Grey and Yellow are the designated taxi colours in Amman, with taxis of other colours coming from other cities in Jordan. It is illegal for taxi drivers from other cities to pick up passengers here. Taxis run on a metre and no journey within the city should cost more than around £3. White taxis are shared taxis that run on a specific route and set off from Tabarbour Bus Station.
All roads pass through Amman, making it a great place to use as a base for exploring all of Jordan. The entire country is only 57,000 square miles in size though most destinations that appeal to visitors can be found in the western half of the country and surrounding the Dead Sea. Daytrips can easily be taken from Amman to nearly any part of the country, but visitors with time on their hands can explore further into the Southern and Eastern Desert regions.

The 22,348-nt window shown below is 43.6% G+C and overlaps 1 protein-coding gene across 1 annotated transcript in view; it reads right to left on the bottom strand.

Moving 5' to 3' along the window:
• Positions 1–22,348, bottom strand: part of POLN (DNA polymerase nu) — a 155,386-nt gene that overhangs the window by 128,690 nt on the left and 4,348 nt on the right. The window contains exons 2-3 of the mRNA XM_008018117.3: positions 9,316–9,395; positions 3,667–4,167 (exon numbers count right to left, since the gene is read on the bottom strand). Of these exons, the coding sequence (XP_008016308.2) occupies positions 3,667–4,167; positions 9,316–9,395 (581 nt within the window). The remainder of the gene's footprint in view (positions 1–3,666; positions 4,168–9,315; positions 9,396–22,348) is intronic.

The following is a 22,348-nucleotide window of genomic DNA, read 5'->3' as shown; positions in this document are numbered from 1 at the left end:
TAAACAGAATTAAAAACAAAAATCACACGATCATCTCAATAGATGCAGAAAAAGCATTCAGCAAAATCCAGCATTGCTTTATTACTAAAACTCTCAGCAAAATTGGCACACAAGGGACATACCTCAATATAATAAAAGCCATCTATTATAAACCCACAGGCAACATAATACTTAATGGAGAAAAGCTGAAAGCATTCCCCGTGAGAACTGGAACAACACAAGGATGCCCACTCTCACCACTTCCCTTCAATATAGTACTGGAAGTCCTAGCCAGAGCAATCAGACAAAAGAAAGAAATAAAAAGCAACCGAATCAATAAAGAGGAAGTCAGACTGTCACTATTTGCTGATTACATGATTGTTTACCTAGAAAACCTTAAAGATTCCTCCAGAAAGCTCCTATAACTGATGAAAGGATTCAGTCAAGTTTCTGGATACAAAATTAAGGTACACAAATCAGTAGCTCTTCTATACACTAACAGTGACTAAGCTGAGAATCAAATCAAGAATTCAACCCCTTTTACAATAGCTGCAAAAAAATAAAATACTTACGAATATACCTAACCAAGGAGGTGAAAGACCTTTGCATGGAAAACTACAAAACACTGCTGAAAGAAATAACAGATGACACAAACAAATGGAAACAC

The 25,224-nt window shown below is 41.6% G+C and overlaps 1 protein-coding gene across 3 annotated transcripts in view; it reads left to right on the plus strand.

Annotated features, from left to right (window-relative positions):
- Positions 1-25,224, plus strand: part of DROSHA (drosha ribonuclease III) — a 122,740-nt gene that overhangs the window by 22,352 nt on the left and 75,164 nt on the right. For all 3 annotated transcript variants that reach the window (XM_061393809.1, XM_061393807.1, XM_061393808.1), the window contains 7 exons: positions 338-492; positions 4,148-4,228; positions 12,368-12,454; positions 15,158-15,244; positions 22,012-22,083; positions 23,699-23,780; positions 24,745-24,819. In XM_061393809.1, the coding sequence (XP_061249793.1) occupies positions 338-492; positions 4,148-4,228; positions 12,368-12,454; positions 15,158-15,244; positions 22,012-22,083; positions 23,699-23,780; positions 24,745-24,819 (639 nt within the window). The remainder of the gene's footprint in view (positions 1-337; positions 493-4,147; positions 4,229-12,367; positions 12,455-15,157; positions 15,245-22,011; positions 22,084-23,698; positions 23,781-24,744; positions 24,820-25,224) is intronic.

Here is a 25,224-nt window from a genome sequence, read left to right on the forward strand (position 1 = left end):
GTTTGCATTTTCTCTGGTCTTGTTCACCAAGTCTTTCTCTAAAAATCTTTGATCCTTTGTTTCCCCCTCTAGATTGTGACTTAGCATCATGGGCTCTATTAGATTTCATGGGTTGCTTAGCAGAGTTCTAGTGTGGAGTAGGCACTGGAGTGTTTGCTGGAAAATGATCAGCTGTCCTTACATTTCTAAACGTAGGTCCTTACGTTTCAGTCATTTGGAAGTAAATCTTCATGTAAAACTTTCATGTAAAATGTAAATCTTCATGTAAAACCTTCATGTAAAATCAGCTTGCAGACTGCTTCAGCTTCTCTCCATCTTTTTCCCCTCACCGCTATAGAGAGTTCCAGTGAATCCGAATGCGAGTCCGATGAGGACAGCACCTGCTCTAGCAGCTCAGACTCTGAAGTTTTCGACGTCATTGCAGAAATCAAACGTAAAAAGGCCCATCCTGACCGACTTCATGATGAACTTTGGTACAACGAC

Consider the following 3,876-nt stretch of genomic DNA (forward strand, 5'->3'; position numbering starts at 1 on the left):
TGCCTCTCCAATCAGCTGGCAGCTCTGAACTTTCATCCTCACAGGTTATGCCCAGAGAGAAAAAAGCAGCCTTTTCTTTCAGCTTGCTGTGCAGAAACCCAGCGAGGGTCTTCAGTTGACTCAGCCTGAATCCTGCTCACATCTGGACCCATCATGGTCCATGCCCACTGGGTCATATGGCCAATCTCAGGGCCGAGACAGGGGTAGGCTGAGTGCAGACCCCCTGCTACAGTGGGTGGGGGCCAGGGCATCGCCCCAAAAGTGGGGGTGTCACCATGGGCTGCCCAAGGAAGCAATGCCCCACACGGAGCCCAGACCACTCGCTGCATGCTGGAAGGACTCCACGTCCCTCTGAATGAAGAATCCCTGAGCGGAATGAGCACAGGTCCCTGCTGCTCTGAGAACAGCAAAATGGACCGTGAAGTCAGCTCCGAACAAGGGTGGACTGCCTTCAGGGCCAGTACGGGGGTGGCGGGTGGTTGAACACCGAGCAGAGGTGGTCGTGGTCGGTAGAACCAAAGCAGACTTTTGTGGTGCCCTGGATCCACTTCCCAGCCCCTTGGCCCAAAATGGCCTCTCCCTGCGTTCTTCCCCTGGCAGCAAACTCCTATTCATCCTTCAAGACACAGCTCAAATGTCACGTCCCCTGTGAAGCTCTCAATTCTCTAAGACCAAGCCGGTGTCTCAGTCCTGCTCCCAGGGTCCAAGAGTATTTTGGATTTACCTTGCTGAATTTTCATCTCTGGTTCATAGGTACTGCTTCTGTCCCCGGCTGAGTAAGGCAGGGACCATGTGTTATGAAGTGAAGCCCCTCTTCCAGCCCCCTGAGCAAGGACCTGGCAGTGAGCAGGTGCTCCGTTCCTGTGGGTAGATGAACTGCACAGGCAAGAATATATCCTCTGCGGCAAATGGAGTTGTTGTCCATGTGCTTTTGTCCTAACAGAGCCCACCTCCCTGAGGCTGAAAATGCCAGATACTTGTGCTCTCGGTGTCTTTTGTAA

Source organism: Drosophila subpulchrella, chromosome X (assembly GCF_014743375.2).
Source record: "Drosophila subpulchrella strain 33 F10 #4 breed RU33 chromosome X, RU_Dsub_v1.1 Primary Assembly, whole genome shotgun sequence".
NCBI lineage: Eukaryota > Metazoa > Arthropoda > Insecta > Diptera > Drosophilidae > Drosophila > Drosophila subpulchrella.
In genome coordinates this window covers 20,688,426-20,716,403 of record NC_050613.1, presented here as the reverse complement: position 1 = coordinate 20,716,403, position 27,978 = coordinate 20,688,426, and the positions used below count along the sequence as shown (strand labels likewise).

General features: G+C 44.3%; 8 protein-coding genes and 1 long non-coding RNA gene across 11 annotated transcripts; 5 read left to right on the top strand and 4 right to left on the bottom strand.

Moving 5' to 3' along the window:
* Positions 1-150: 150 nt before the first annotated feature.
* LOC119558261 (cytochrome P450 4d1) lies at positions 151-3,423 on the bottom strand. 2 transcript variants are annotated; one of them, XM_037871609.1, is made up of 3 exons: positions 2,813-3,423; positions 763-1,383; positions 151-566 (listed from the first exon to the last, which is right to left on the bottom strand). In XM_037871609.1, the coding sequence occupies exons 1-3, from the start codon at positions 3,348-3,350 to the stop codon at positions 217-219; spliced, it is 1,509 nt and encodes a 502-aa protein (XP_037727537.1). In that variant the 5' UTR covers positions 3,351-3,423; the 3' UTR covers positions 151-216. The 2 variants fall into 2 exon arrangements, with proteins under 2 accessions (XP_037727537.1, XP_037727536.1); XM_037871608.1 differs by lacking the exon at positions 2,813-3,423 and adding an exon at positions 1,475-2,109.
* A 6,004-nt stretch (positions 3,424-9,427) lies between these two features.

Dead Sea – The world’s lowest point is its second-saltiest body of water and can be reached from the city in one hour. Most visitors prefer to take the more scenic route via Mount Nebo to see the panoramic views of Jerusalem as well as to make a side trip to the Baptism Site of Jesus. Once here, you can float in the sea or cover your body in therapeutic mud.
Jerah – This archaeological site is nearly as impressive as Jordan’s other famous archaeological site, Petra, though it is much closer to the capital city. The ancient Roman ruins, known as the Antioch on the Golden River, are less than a 1-hour drive north of Amman. The site is extensive but everything can be seen on a daytrip from the city. The most outstanding sights here are the Oval Plaza, the Cardo, the Temple of Artemis and the South Theatre.
Madaba – Home of the 6th century mosaic Madaba Map, this small town makes for an easy daytrip from Amman, which is around 30 minutes’ drive away along the King's Highway. The ancient Madaba Map, located in the Greek Orthodox Saint George's Church, is the main draw here. The map is part of a floor mosaic that maps out Jerusalem and the Holy Land. Other things to see in Madaba include the Madaba Archaeological Park and the Madaba Museum.